Accelerating Science Discovery - Join the Discussion

Published by Kathy Chambers
New York City skyline at nightfall.

 

On August 14, 2003, a software bug at a utility company brought New York City to its knees, and the resulting cascading effect ultimately forced the shutdown of more than 100 power plants (read more). Approximately 50 million people in 8 U.S. states and Canada experienced the worst blackout in North American history.

Research has been ongoing at the Department of Energy to improve our electrical grid’s reliability to ensure history is not repeated. Dr. William Watson, Physicist, OSTI staff, details in his latest white paper In the OSTI Collections: Keeping Power Grids Stable how DOE researchers are using data-based simulations, mathematically analyzing power grid behavior, improving energy storage, and working to understand the effects of transient power changes caused by devices connected to the grid so that we can avoid power grid instability and keep the lights on.

Published by Linda McBrearty

DOE R&D Accomplishments 100th Feature Page

DOE R&D Accomplishments is a unique website and database in the OSTI collection.  For over 14 years, special Feature pages have been methodically researched and useful information collected on scientists, discoveries, and historical events to include in this searchable resource.   It  is a rich source of DOE trivia unto itself. 

Published by Tim Byrne

Alternate Text PlaceholderThe redesign of OSTIblog makes it easier to find and view blog articles.  The OSTIblog home screen now displays the title, image and opening paragraph for the last five articles.  Earlier articles can be paged through, again viewing five per page. 

The new menu bar has tabs for Topics, Authors, and Archive. The Topics tab allows users to browse OSTIblog articles assigned to one of four topic areas:  Personal Perspectives, Products and Content, Science Communications, and Technology.  There is also an option to browse by the name of an OSTI database, search tool or other product.  The last choice under the Topics tab is to browse OSTIblog articles by subject tags

Published by Dr. Walt Warnick

Throughout our history, the Office of Scientific and Technical Information (OSTI) has worked to make authoritative science information ever more efficiently available to researchers and the public alike. Our core mission – ensuring access to and preservation of U.S. Department of Energy (DOE) research results – has not changed. But the technology we apply to that mission has changed a lot over the past 20 years. By adopting Internet technology carefully and early, pioneering new advances in that technology to meet our needs and partnering with other stakeholders in the scientific and technical information community (STI), OSTI aspires to achieve our mission better than ever before.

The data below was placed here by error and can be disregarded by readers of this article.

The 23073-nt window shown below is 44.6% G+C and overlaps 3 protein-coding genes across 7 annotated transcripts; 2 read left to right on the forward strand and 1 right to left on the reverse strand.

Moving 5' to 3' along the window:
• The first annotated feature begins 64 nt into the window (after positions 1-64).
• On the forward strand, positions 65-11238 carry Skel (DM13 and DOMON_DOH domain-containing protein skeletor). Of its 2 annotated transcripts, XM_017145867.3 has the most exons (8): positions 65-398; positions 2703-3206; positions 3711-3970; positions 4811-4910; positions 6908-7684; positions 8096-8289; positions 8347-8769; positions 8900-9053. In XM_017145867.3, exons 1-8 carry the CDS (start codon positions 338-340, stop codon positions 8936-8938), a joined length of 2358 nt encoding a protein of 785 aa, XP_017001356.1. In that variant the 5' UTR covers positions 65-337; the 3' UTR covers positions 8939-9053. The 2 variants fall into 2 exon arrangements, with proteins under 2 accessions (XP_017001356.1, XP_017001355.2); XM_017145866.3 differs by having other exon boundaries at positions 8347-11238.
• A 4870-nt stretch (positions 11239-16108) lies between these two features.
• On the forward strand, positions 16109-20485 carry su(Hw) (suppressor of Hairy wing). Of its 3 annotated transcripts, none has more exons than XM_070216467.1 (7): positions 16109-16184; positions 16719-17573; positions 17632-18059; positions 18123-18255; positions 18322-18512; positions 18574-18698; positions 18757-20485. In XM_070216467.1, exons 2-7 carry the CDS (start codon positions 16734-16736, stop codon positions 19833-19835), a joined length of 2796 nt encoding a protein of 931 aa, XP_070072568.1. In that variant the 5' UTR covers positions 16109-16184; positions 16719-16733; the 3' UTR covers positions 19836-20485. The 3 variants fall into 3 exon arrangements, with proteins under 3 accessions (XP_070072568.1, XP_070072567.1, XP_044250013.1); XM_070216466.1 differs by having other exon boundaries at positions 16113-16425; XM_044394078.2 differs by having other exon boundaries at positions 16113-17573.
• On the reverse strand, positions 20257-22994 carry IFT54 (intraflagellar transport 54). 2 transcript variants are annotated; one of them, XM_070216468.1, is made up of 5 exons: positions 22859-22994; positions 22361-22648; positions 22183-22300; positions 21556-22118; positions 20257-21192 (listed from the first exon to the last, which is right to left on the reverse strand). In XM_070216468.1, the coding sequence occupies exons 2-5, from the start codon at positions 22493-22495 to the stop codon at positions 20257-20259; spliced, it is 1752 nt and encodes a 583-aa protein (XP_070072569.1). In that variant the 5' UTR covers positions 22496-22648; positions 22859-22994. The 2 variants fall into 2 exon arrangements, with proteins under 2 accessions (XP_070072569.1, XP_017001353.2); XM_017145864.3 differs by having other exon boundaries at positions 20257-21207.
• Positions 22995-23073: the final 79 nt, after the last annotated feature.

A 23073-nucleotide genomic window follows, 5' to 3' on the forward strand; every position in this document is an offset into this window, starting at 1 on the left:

Published by Linda McBrearty

Alternate Text PlaceholderOSTI’s involvement in public access is accelerating! The week of June 24th, 2013, The White House recognized Champions of Change: Open Science at an event in the Eisenhower Executive Office Building. OSTI’s Director Walt Warnick was invited to nominate individuals who had been instrumental in championing public access to open science. As a result of Walt’s involvement in Public Access to scientific information, he was invited to attend this important event. Two notable Champions of Change who were honored were Jack Andraka, a Maryland high school student who at age 15 created a novel paper sensor that detects pancreatic, ovarian, and lung cancer in 5 minutes for as little as 3 cents; Jack has a huge Twitter following and is a passionate speaker about open access, STEM education and universal Internet availability. The other is Paul Ginsparg who created arXiv.org, an open access e-print network that serves as the primary daily information feed for global communities of researchers in physics, mathematics, computer science, and related fields and is the most popular e-print server in the world.